There are plenty of better places for campsites in Strathard and if, as is rumoured, Fergus Wood intends to re-submit a planning application for a campsite once he has stood down from the LLTNPA Board, location will be all important.   I would hope that both recreational and local interests would welcome a campsite in the right place.

 

A wider plan for the area

 

While Fergus Wood’s proposed campsite has created massive controversy, on the other side on Ben Venue, the LLTNPA  consented on 3rd May to a small new campsite at Trossachs Pier, at the east end of Loch Katrine, just outside the camping management zone (see here for planning application).    There were just two representations against the proposal demonstrating that local communities are not against all developments, but this one is small and located in woodland.  It includes water and electric hook ups and an effluent disposal point for campervans in the car park, upgrade of public toilets to include shower/wet room, 8 low cost camping pitches and 8 camping pods.

 

The trustees of the SS Walter Scott (who include the chair of Friends of Loch Lomond and Trossachs, James Fraser, who like me is on the Committee of the Scottish Campaign for National Parks), who made the application, have developed the proposal from its initial concept in a short period of time and also raised the funds to build it.   This  puts the LLTNPA to shame and highlights their failure to deliver all the basic campsites they had promised to deliver in the Trossachs as part of the 5 Lochs Management Plan (which now effectively appears to have been dumped) (see here)

 

There is now the potential to develop a network of small campsites around Loch Katrine and Strathard which would enable people to make more use of the cycling and walking routes there.

Path which runs parallel to shores Loch Arklet between Inversnaid and Loch Katrine by Corriearklet

The path which was created to connect Inversnaid to Stronachlachar Pier, at the west end of Loch Katrine, is sadly unused and the camping byelaws (which takes in all the land between the path and the Loch despite the small numbers of people who ever camped here – its even more remote than Loch Chon)   make it useless for backpackers who don’t want to risk becoming criminals.  Meantime while Stronachlachar Pier is just outwith the camping management zone, campers are not welcome:

 

While this is yet another unlawful no camping sign in the National Park, the request is not unreasonable.   What is needed is a sign which directs people to a good camping spot locally.

 

If there was a small basic campsite at Stronlachar or Loch Arklet, this would create a network of  campsites in the west Trossachs (in addition to those at Trossachs Pier, Loch Chon and maybe in future Ledard Farm) which would allow lots of opportunities for short backpacking and cycle tours, for example at weekends.  In my view that is what the National Park should be about and I would hope that people in the local community would agree.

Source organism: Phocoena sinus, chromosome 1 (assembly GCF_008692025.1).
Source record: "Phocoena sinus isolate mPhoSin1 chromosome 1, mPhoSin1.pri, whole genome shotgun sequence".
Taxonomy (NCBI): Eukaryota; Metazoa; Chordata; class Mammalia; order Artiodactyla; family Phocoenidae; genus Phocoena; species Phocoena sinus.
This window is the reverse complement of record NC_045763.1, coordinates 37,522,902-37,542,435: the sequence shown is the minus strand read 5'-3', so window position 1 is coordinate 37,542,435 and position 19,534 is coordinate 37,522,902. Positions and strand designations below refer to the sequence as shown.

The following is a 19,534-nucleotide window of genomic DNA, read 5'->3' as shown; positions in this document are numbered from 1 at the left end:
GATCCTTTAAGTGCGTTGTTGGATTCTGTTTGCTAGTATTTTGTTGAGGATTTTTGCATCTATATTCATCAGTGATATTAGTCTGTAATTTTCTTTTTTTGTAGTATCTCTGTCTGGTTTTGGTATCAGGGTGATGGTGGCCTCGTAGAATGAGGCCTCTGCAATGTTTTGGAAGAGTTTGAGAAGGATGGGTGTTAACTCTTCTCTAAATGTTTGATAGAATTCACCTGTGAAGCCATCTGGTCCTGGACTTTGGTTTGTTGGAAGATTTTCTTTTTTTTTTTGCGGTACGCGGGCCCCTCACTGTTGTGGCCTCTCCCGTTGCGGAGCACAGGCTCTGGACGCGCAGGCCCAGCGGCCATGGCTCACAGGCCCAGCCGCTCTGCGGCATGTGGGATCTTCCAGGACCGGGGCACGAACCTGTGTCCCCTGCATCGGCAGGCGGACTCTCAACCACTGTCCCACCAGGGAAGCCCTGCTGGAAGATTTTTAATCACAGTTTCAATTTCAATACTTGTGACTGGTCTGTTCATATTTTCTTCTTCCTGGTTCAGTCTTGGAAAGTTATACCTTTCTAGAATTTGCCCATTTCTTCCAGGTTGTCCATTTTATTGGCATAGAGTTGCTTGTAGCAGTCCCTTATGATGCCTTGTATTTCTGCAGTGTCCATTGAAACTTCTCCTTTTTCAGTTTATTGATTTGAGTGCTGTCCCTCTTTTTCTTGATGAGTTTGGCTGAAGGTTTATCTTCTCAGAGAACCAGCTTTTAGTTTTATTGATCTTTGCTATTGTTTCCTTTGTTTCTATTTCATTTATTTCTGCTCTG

What needs to be done in Strathard?

 

The basic problem in Strathard is that the LLTNPA has tried to impose ill-thought out proposals which suit its agend but no-one else.  Fergus Wood has paid a price for that.   Strathard was never included in the 5 Lochs Management Plan but I believe what is needed first and foremost is a visitor management plan for the whole area.   Unfortunately, the LLTNPA instead of building on the  work for the rest of the Trossachs started by Grant Moir, now Chief Executive of the Cairngorms National Park Authority, Kevin Findlater, former Chief Inspector with the police and others, has let that go and has nothing to replace it.   Visitor Infrastructure and management is therefore a shambles with all resources being diverted to policing the unenforceable camping byelaws.

 

The way forward therefore is the creation of a stakeholder group for Strathard – which in my view should be independent of the Park Authority who at present cannot be trusted on anything but be supported by it (in terms of staff time and resources) – whose mission should be to develop a plan for Strathard.   Such a group needs to consider the infrastructure and other issues identified by local residents as well as wider interests.

 

I would hope that such a plan included the following as starters:

  • proposals to develop a network of small campsites linking across the area (within which any proposal for a new campsite at Ledard farm could be judged)
  • the potential to introduce public transport at weekends and holidays (using school buses) to enable some increase in visitor numbers without encouraging more traffic